Digital Transformation Is Not Just About Technology

Real change only comes through a holistic approach

10-25-2020
Josh Jackson
IT MODERNIZATION

We've all heard the promise: by applying digital technology solutions to our IT infrastructure, we can perform processes faster, take humans out of the loop in many cases, or integrate machines to wrangle complexity. Each is technology-enabled transformation on its own. Moreover, while digitizing something is often necessary, it is, by itself, insufficient to transform an enterprise. Witness the recent rapid IT modernization efforts wrought by government and industry as it adjusted to work-from-home requirements due to the COVID-19 pandemic. For some, digital solutions have mitigated the challenges of those requirements, but they fall short of transformative changes to enterprise IT.

Fundamentally transforming an organization or operation requires a holistic approach based on thoughtful planning, leading change, and creative thinking. Further, successful digital transformation (DX) occurs when combining the technology, the people, and the organization in ways that maximizes efficiency and effectiveness into mission results. Ignoring the challenges from any one of the three dimensions (mission, technology, and people/organizations) results in failed transformation  which is why more than half of DX efforts do not yield promised returns. In addition, simply putting digital in front of the word transformation does not make it faster, better, cheaper, or easier. After all, DX is about more than just applying technology.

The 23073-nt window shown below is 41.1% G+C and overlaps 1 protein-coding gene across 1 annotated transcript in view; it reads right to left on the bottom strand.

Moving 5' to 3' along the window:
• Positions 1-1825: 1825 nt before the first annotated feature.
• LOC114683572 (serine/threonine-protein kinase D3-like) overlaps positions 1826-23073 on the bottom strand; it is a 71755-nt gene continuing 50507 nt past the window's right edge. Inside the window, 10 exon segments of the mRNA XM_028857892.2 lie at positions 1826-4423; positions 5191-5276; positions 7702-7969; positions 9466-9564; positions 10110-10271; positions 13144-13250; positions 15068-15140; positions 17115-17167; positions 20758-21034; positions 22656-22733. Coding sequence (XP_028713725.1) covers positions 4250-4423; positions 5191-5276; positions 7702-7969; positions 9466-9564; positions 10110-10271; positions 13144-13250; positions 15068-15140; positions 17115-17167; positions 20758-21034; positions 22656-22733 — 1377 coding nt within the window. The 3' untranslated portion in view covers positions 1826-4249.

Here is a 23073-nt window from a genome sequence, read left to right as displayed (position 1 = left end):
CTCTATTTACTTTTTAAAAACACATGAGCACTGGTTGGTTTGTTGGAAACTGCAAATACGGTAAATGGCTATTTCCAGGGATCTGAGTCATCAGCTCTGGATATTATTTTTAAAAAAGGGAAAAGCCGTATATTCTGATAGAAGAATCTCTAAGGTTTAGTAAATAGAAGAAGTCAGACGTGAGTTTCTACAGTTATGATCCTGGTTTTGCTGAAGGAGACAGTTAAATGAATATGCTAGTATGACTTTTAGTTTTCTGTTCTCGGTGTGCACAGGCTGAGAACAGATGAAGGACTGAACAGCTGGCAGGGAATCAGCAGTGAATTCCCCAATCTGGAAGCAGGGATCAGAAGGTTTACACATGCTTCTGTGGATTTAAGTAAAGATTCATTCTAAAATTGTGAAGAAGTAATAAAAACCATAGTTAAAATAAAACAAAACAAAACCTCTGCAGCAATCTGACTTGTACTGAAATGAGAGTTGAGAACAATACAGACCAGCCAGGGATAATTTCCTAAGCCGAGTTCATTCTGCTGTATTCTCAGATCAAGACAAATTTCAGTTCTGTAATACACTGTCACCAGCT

While benefits are now being felt in some instances, tangible DX is truly realized when we consider not just our information technology domain but everywhere technology is utilized to achieve the mission. From people, to software, to hardware, to policy, doctrine, processes, leadership and organizations, practices, requirements, and activities, real transformational change cuts across every aspect of an enterprise.

For national security missions, we must modernize IT while simultaneously leveraging the power of digital engineering to yield mission-enabling DX. As expressed in the Department of Defense's 2018 Digital Engineering Strategy, the “DOD vision for digital engineering is to modernize how the Department designs, develops, delivers, operates, and sustains systems.”

While shifting the acquisition and procurement process from an antiquated model to one that leverages technology instead of being held hostage to it will not be easy or cheap, anticipated investments should be covered by savings in streamlined research, development, testing, and evaluation. Incorporating cutting-edge methods like model-based systems engineering (MBSE), along with a modular open-source system approaches, will allow for rapid prototyping and testing in mission-relevant virtual environments before allocating dollars and authorizing work.

To reach that nirvana of real, tangible, impactful DX, it is necessary to adopt a holistic approach that fuses mission objectives, technology, and organizational change.

How to digitally transform

An organization should begin with an existential question and completely understand and embrace its answer. Assessing and understanding why an organization exists sets a solid cornerstone in the foundation for success. Crystalizing awareness with a mission focus will make efforts toward implementing evolutionary approaches have the profound and desired effects in the end.

For the U.S. Navy, its end state, as stated in the Chief of Naval Operations December 2019 Fragmentary Order 01/2019: A Design For Maintaining Maritime Superiority, is “a Navy that is ready to win across the full range of military operations in competition, crisis, and contingency by persistently operating forward with agility and flexibility in an all-domain battlespace.” While progress is being made by the Navy and Marine Corps to as stated in the same document  “deliver decisive Integrated American Naval Power,” concepts such as Distributed Maritime Operations (DMO) can only be successful if technology and organizational change are woven into applied solutions from the start. The bottom line is the process is not just about application modernization but also well-informed rationalization.